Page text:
Gleaming cream marble from Sylacauga can be found in other hotels, offices, mausoleums, memorials and homes across the country.

A brief history of the Sylacauga marble quarries was provided by Magic of Marble Festival.

The first recorded discovery of marble in Alabama was in 1820 by Dr. Edward Gantt, a physician who had accompanied General Andrew Jackson through the area in 1814. Even Dr. Gantt did not realize the extent of this calcium carbonate deposit. The deposit is part of the “Murphy Marble Belt” extending 32 1/2 miles wide by 400 feet deep and is the world’s largest commercial deposit of madre cream marble.

In the 1830s, several quarries were opened in Talladega County. Using the old Plank Road, they made shipments throughout Central Alabama. By 1906 New York interests had bought Gantt’s Quarry from its Ocala investors, and this site emerged as the center of marble-working activity. A small town, Gantts Quarry, developed around this property, later called Alabama Marble Company. By the turn of the century, Sylacauga quarries had an established reputation and shipments were being made throughout the state.

One of the world’s greatest sculptors, Gutzon Borglum, creator of Mt. Rushmore, sculpted a masterpiece from Alabama Marble – the bust of Lincoln – which stands today in the rotunda of the nation’s capital. Borglum commented that the fine texture of Alabama marble enabled him to portray the expression of kindness on Lincoln’s face that he had never been able to do with any other stone.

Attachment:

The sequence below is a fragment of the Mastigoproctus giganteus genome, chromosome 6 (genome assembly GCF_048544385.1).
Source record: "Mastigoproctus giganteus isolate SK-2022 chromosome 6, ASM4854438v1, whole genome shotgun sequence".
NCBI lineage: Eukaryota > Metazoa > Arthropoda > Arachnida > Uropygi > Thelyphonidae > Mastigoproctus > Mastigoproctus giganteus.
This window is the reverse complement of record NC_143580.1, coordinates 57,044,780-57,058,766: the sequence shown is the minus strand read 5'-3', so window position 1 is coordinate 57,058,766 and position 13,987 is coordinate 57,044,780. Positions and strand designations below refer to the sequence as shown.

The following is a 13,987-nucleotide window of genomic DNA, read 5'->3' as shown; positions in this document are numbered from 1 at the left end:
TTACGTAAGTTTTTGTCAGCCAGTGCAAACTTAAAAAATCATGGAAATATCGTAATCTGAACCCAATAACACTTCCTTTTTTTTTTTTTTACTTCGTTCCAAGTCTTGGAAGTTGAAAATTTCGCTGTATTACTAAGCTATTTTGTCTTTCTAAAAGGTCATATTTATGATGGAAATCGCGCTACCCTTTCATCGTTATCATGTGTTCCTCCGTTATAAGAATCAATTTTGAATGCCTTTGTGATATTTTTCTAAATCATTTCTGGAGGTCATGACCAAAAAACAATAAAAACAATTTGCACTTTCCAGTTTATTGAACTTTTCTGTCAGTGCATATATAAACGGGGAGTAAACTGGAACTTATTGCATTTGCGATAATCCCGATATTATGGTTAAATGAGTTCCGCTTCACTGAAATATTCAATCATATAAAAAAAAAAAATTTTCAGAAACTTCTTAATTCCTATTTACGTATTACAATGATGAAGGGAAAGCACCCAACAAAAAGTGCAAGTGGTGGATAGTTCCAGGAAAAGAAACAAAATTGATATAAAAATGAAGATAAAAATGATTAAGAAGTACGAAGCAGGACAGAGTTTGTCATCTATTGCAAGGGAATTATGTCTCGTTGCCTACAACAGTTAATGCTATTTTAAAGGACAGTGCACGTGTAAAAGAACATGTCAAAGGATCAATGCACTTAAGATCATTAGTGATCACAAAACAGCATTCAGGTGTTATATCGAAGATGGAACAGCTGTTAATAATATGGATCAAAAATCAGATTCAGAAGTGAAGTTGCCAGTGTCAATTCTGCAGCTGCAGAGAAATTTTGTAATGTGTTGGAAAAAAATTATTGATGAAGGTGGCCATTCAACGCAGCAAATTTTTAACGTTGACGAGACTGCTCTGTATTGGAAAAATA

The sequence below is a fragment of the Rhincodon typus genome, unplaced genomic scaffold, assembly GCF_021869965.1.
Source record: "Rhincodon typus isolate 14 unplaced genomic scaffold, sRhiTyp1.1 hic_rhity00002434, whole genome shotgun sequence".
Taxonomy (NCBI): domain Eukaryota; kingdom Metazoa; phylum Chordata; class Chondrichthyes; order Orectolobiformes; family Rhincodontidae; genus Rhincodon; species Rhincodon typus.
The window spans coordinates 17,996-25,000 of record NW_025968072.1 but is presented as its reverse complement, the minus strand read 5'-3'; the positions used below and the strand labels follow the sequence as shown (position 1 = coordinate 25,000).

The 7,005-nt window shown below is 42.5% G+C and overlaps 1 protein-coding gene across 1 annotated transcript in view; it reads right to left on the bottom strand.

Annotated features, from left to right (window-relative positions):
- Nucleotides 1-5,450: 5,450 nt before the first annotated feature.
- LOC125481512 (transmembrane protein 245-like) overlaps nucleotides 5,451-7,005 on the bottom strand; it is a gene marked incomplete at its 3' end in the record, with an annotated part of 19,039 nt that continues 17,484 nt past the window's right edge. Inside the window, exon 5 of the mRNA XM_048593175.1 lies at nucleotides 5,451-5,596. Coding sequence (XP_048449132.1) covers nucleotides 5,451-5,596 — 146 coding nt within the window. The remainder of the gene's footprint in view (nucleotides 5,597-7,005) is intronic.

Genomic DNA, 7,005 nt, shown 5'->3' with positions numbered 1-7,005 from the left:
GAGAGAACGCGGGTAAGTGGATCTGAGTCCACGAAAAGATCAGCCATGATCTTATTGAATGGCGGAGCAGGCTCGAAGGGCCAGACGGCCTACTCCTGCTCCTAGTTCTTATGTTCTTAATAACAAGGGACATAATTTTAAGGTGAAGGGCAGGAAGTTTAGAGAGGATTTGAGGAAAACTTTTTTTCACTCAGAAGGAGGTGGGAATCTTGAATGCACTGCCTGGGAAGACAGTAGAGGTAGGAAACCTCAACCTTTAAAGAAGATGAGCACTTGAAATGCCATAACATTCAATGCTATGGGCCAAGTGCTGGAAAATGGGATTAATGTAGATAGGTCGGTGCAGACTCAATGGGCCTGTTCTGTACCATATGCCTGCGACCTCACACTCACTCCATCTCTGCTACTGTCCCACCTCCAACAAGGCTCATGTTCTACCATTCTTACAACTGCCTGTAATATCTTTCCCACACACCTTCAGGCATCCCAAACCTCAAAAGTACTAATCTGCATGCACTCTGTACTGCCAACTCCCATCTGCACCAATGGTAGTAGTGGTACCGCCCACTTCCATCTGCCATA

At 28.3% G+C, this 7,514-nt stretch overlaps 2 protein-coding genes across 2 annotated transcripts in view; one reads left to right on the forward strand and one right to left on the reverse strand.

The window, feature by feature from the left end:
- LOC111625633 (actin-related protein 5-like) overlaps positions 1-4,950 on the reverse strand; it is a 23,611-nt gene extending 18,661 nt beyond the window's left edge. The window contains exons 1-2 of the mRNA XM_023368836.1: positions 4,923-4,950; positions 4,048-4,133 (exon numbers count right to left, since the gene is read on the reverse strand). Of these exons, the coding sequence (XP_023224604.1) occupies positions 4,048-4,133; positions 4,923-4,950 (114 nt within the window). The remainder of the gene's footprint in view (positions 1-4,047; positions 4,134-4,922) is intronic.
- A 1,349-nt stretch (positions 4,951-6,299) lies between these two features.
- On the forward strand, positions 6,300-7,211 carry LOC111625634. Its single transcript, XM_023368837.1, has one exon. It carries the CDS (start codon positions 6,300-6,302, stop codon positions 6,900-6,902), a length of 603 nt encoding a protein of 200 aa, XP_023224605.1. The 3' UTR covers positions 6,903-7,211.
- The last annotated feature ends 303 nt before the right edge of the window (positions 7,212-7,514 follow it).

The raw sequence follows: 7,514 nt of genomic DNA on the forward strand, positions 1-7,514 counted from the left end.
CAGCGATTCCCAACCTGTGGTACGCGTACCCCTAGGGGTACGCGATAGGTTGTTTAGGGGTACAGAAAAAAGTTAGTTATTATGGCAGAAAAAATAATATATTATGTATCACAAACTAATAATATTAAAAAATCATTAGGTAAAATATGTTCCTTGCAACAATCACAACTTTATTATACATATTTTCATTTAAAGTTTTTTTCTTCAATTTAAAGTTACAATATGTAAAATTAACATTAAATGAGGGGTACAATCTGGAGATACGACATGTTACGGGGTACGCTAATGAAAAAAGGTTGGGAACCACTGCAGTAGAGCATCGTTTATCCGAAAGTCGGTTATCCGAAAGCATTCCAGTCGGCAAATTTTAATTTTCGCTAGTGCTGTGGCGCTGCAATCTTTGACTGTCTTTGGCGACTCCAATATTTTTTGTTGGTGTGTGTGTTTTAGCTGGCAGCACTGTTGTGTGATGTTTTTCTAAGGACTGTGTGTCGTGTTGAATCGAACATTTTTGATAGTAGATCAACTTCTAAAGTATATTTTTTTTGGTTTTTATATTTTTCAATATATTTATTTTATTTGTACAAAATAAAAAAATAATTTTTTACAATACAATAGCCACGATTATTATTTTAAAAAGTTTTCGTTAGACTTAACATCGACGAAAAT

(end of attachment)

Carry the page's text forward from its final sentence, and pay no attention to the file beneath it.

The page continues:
By the 1940s endless uses for calcium products extracted from the marble deposits became obvious. Calcium was needed for agricultural, pharmaceutical, and paint products.

Alabama Marble Company had already moved in this direction, having introduced its first Raymond Mill products for animal feed, insecticides, and joint cement materials in 1933.

Currently there are three marble companies operating in the Sylacauga domain. Imerys is the largest producer of calcium/carbonate products in the world. Omya, Inc. also is an international producer. Both produce calcium/carbonate which is an integral part of the business and industrial uses of this product.

Sylacauga Marble Quarry is the only producer of dimensional marble for artistic use (sculpting) as well as marble for building construction. 

Sylacauga marble producers rest on a seemingly endless supply of such beautiful stone, which provides a unique contribution toward the development of an industry and the advancement of mankind.

Learn more about Sylacauga marble here.

Visitors to “The Marble City” sometimes ask, “When will the marble run out?”  It will still be in the Alabama earth, still being mined, still creating thousands of jobs, still being sculpted, when our great, great, great, great-grandchildren go to see the Sylacauga Magic of Marble Festival.

From the quarries where the marble white as the Paros gleams

Waiting till thy sculptor’s chisel, wake to like thy poet’s dream.

– Julia Tutwiler, “Alabama” state song

Jim Zeigler is a former Alabama Public Service Commissioner and State Auditor. You can reach him for comments at ZeiglerElderCare@yahoo.com.